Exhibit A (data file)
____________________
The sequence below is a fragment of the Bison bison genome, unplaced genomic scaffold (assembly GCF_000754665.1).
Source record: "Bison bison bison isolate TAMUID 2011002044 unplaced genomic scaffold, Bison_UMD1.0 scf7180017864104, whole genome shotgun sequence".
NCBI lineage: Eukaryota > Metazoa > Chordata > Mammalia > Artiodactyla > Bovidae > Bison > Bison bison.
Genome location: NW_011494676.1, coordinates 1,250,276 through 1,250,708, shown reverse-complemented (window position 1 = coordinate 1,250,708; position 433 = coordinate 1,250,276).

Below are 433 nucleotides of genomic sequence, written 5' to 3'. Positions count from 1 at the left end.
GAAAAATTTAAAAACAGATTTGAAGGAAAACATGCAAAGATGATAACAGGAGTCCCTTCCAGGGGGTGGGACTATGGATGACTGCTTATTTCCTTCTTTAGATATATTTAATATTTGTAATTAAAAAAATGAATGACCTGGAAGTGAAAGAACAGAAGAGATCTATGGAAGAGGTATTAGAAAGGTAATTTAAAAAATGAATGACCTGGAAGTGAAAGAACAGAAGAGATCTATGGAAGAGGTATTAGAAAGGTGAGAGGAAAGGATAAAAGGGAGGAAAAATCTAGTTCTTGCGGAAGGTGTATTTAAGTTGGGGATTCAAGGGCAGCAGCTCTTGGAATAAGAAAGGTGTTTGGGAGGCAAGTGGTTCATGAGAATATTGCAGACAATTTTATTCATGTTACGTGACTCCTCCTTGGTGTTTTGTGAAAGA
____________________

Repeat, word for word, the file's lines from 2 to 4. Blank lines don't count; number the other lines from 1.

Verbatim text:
Source record: "Bison bison bison isolate TAMUID 2011002044 unplaced genomic scaffold, Bison_UMD1.0 scf7180017864104, whole genome shotgun sequence".
NCBI lineage: Eukaryota > Metazoa > Chordata > Mammalia > Artiodactyla > Bovidae > Bison > Bison bison.
Genome location: NW_011494676.1, coordinates 1,250,276 through 1,250,708, shown reverse-complemented (window position 1 = coordinate 1,250,708; position 433 = coordinate 1,250,276).